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I was reading a brand new question that had some issues, such as lacking a working example code, and needed to be properly edited. But, despite that, I was able to identify the problem and started writing an answer with some code to illustrate why his code was failing at run time.

When it was all ready and I clicked the button to submit my answer, I was notified that the question had been put on hold and my text could not be posted. Another user, however, had written a short and speculative answer that was successfully submitted because he finished it before the question was put on hold. Basically, it went like this:

  1. Question was posted
  2. User A started writing an answer
  3. User B started writing an answer
  4. User A finishes his text and successfully submits it
  5. The question is put on hold
  6. User B finishes his text and is unable to submit it

I understand there are other things that can be done, but I propose, considering my limited experience, that user B should have some capability to post his answer (e.g for some time after the question is put on hold ). My reasoning is that the way things are now favours short and not so well crafted answers instead of more complete and elaborate ones that require more time( not necessarily longer ones).

Additionally( or alternatively), one should also be notified that the question is going to be put on hold so he could either avoid investing his time in an answer ( and invest it in an edit or another question, for example) or quickly finish what he had in mind, if time allows it.

For reference, here is the question

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    AFAIK this feature is already implemented: This answer was posted after the question was closed, how is that possible? – Bjørn-Roger Kringsjå Sep 26 '15 at 17:33
  • @Bjørn-RogerKringsjå as I understand it the client-side interface will block you from posting after the question is closed, so you can only post if that check somehow fails (and you are within whatever grace period is defined server side). – josliber Sep 26 '15 at 17:44
  • @josilber Ah, okay, let me rephrase that: "partially implemented" ;) – Bjørn-Roger Kringsjå Sep 26 '15 at 17:47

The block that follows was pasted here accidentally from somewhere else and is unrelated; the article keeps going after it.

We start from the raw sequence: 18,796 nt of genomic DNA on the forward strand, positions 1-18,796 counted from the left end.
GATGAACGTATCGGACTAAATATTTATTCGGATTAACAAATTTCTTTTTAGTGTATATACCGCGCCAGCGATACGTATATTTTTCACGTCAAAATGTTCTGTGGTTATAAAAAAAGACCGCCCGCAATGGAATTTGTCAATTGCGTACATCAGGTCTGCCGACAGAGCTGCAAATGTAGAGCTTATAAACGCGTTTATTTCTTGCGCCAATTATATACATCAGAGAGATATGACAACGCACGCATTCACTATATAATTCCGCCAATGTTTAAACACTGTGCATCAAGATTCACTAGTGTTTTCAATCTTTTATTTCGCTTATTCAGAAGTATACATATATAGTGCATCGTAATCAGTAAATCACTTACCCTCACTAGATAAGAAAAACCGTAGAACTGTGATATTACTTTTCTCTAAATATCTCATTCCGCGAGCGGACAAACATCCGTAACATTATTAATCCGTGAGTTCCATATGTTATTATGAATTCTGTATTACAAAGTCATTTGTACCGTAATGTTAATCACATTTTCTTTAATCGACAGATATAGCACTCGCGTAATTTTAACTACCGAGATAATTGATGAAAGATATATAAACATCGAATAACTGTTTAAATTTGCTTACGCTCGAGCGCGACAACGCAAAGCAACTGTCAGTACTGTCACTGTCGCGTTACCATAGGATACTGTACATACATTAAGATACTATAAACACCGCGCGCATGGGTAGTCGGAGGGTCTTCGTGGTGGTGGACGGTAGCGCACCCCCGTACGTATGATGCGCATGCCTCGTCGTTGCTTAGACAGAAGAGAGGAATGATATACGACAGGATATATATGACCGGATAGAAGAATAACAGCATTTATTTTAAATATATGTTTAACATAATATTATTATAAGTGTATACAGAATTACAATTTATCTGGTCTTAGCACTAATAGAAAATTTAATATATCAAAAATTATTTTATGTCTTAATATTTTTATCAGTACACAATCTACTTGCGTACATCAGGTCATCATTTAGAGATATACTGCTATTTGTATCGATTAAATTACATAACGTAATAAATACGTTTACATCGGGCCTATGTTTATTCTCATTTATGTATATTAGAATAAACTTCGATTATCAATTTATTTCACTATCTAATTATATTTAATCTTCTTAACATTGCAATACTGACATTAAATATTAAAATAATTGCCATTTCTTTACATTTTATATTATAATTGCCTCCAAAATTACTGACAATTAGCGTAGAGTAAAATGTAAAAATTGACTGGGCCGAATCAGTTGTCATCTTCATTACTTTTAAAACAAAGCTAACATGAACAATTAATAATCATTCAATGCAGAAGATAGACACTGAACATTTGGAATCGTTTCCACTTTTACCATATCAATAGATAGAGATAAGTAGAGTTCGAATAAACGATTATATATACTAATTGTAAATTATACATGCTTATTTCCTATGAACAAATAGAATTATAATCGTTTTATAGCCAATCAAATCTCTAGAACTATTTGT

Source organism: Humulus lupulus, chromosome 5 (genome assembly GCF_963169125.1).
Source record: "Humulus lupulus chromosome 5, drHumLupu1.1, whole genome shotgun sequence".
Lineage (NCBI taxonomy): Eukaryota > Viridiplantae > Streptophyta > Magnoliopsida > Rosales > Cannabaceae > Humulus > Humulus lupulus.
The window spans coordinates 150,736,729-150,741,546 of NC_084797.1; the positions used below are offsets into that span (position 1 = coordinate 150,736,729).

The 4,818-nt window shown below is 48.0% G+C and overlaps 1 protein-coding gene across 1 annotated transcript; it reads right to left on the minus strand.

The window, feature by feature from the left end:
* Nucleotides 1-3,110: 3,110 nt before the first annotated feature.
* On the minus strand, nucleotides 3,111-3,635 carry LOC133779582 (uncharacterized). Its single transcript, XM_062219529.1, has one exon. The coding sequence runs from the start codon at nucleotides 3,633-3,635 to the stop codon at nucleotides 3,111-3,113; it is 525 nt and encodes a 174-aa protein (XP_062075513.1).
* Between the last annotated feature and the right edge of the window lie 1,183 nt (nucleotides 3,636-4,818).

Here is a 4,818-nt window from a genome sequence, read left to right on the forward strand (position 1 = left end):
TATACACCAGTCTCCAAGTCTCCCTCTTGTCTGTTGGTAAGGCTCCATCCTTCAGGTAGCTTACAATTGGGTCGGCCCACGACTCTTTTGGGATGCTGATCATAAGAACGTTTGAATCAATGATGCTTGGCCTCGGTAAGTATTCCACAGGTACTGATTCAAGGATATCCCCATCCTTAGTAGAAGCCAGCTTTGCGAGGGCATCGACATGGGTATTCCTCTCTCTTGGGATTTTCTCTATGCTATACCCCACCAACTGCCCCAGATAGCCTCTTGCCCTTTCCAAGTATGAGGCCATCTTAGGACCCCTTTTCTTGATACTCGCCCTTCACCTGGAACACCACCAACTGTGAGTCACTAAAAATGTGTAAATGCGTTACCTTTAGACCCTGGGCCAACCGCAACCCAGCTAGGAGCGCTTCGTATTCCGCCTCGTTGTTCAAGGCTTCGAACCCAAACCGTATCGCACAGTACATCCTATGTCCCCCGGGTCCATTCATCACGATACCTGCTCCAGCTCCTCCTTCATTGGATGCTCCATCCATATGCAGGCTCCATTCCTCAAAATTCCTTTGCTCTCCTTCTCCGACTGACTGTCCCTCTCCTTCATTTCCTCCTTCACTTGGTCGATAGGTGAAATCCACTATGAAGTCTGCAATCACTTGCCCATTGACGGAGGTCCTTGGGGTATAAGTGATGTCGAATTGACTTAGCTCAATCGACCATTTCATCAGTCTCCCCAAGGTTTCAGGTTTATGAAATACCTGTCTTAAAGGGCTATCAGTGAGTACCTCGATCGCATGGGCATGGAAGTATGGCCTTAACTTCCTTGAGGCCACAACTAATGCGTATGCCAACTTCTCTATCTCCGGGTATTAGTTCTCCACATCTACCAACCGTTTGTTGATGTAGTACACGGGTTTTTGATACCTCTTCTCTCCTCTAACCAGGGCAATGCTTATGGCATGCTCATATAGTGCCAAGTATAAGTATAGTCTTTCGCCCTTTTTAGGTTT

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    Questions that get closed are mostly of the kind that aren't worth answering at all (or only after a thorough edit). Over time, you'll learn to spot those kinds of questions so you can avoid answering them (or start editing them first) – Pekka Sep 26 '15 at 18:58
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Regarding your first proposal (allowing answers shortly after a question is marked as off topic), I don't think this is a good idea because it encourages users to answer off-topic questions, which they shouldn't do (see e.g. Should one advise on off-topic questions? and Should I answer off-topic questions?).

Regarding your second proposal (being notified when a question is about to be put on hold), you will be able to view close vote counts on others' questions once you have 3,000 reputation. As @rene points out, you might get a pretty good sense that a question is about to be put on hold if the question is quickly attracting downvotes or users are leaving and upvoting comments about how the question is off-topic.

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    Don't forget to mention for the second proposal that question score is also a good indicator, specially on new questions, as are a flood of comments.... – rene Sep 26 '15 at 17:50
  • About the question score, the specific question I was referring to had a positive score of 1 as of now( still on hold). The comments are a bit better indicators, but still subjective. I've added the question at hand in mine so people can check for themselves. So I agree with you about the first proposal, but not on the second one. If you have 3000 reputation. you probably already have enough experience not to need to use the feature I am proposing. – guivenca Sep 26 '15 at 19:16
  • @guivenca Thanks for providing the question link. In this case the very first (and most highly upvoted) comment could have hinted to you that it was probably going to be closed -- debugging questions on Stack Overflow require a minimal, complete, verifiable example (MCVE); if you every find yourself debugging a question that you can't reproduce with code from the question, it's likely off topic. Pointers about the sorts of questions that are off-topic for Stack Overflow can be found in the help center. – josliber Sep 26 '15 at 19:27
  • Thanks for all the links and clarifications. At the time, there weren't many comments or votes to rely on and I guess I was too eager to help and did not stop to think if I should. Specially because I had made a similar mistake once so the answer was clear to me without an MVCE. But now I see that's no reason not to demand one. – guivenca Sep 26 '15 at 20:20

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